Target Practice: Testing blasters on The Grossery Gang!
Thanks to the folks at Moose Toys for the samples! They sent along some members of The Grossery Gang, a new collectible mini set of toys. For those who don’t know, if you’ve seen the Trash Pack or the The Ugglys, you’ve seen Moose. They specialize in collectible sets like this, most recently the phenomena known as Shopkins.
And they let me take the the Grossery Gang (some of the set of 150) down the sight of my barrel. I tried a variety of blasters, from the Precision RBS Hyperion, the Nerf Recon MK II, the Reflex Tk-6 Revolver from Zuru, the Dart Zone Covert Ops Enforcer…. and a special friend from the past. Naturally, given the Grossery Gang toys measure 1″ x 1″ (besides the containers), aiming at them was a challenge. Even moreso trying to hit them from 20′, perhaps the saying “bull’s eye a womprat come to mind here?
These eyes, mocking you when you miss. Don’t miss. Don’t bink.
Toy blasters tend to be inaccurate enough as it is, because of ammo quality and a litany of other reasons why torsos are easier to tag than small precision targets, but consider the Challenge Accepted!
I feel like the Precision RBS blasters might have had the edge and lived up to their name by taking out 3 targets, while foam darts tried to go every which way but toward where my sights were. But maybe YOU, dear reader, will have better success? Take a look at the video, and don’t forget to Like and Subscribe!
I want to get some game time with this blaster before coming up with a proper review, but right off the bat the Adventure Zone Enforcer belt-fed blaster from Dart Zone got AT LEAST 140′ right out of the box. That’s pretty impressive for a freshly opened blaster. That being said, reloading this beast would be a moderate pain since I don’t think there are plans to sell the ammo belts separately. And to head off another question, yes, this blaster is branded “Adventure Zone” but that’s to identify the Wal-Mart specific brand of action toys associated with this and other blasters undoubtedly coming out as Wal-Mart exclusives. It’s a Dart Zone blaster, same as the LegendFire and Magnum. It unloads its ammo payload pretty quickly, and should give any rushing team a reason to pause but the groupings are pretty wide the farther out you shoot. For $29.99 though you are getting good power, good ammo capacity, and a really satisfying shooting experience feeling the chains move and hearing the blaster chug through darts. Kids are gonna love the gatling feel of this blaster, and older users are going to like the power. And for $29.99, the price is just right compared to other blasters out there that shoot either less ammo or slightly shorter max ranges. I don’t say this often, but if you have to spend on any blaster, definitely give this a look. I’ll update this review with some gameplay thoughts once I actually field test it, but until then, color me impressed for now.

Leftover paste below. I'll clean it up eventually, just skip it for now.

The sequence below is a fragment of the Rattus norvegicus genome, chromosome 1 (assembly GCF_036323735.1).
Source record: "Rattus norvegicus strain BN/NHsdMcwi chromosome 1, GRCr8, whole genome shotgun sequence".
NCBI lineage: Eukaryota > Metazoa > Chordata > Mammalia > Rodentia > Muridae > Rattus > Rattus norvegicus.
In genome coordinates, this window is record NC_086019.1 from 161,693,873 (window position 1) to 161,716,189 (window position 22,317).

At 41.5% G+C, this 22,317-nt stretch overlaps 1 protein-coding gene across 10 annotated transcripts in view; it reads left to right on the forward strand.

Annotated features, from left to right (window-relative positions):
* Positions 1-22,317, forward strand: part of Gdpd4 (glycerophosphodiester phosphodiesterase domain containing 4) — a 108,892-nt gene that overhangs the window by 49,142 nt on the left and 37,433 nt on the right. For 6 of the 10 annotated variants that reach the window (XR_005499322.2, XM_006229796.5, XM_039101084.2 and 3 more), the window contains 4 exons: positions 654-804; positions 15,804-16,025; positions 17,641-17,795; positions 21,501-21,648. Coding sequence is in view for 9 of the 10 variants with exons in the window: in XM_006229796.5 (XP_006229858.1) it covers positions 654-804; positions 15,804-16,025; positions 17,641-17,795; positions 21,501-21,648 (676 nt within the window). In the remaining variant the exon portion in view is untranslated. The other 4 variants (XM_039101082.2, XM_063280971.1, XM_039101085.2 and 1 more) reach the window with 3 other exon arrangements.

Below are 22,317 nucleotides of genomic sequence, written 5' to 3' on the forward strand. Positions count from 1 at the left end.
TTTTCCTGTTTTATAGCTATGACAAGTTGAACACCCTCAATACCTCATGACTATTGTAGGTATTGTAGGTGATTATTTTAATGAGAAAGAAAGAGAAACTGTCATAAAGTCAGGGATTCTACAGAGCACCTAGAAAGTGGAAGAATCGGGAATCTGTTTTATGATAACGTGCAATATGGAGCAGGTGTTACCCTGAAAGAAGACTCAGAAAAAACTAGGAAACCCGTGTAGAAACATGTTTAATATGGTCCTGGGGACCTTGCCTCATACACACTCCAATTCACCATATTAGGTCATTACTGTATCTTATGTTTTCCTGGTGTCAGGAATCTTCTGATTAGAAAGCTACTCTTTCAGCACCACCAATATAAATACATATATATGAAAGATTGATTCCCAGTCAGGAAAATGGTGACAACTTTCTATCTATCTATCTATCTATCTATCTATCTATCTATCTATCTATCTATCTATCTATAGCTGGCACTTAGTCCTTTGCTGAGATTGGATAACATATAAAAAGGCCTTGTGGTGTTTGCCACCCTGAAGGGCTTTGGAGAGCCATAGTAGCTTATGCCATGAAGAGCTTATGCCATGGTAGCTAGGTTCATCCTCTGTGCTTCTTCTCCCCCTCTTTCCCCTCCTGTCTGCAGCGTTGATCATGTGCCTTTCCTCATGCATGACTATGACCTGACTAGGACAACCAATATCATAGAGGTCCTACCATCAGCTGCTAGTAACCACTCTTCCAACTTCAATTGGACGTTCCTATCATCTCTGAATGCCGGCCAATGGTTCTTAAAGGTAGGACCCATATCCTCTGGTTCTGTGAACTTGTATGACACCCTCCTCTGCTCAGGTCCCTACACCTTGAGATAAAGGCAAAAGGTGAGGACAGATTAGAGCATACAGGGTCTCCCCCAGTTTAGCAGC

A long time coming, here is a playlist of the firing videos I’ve made of the Precision RBS shooters. Feel free to subscribe, and hopefully give me a “Like” on a video or two! Part 1 of the Review Part 2 of the Review (exclusive Q&A with the inventor)
So, the Nerf Dart Tag line has a separate line of Dart Tag Vision Gear available without purchasing a blaster. Instead, it comes with 16 orange tagger darts. Running around $9.99, it was a nice little package. These feel a bit glossier, a bit more sturdy (if that were possible) and all around much better constructed than the freebies.
In fact, word has it from the web site that these goggles are rated for UVA protection. They’ve come a long way, baby. Word has it that you can color coordinate your teams according to eyewear color, but the darker colors (black and dark blue) don’t come out nearly as well as the white frames, obviously. In the heat of the moment, you’re probably better off going red vs. blue vs. orange vs. green blaster colors.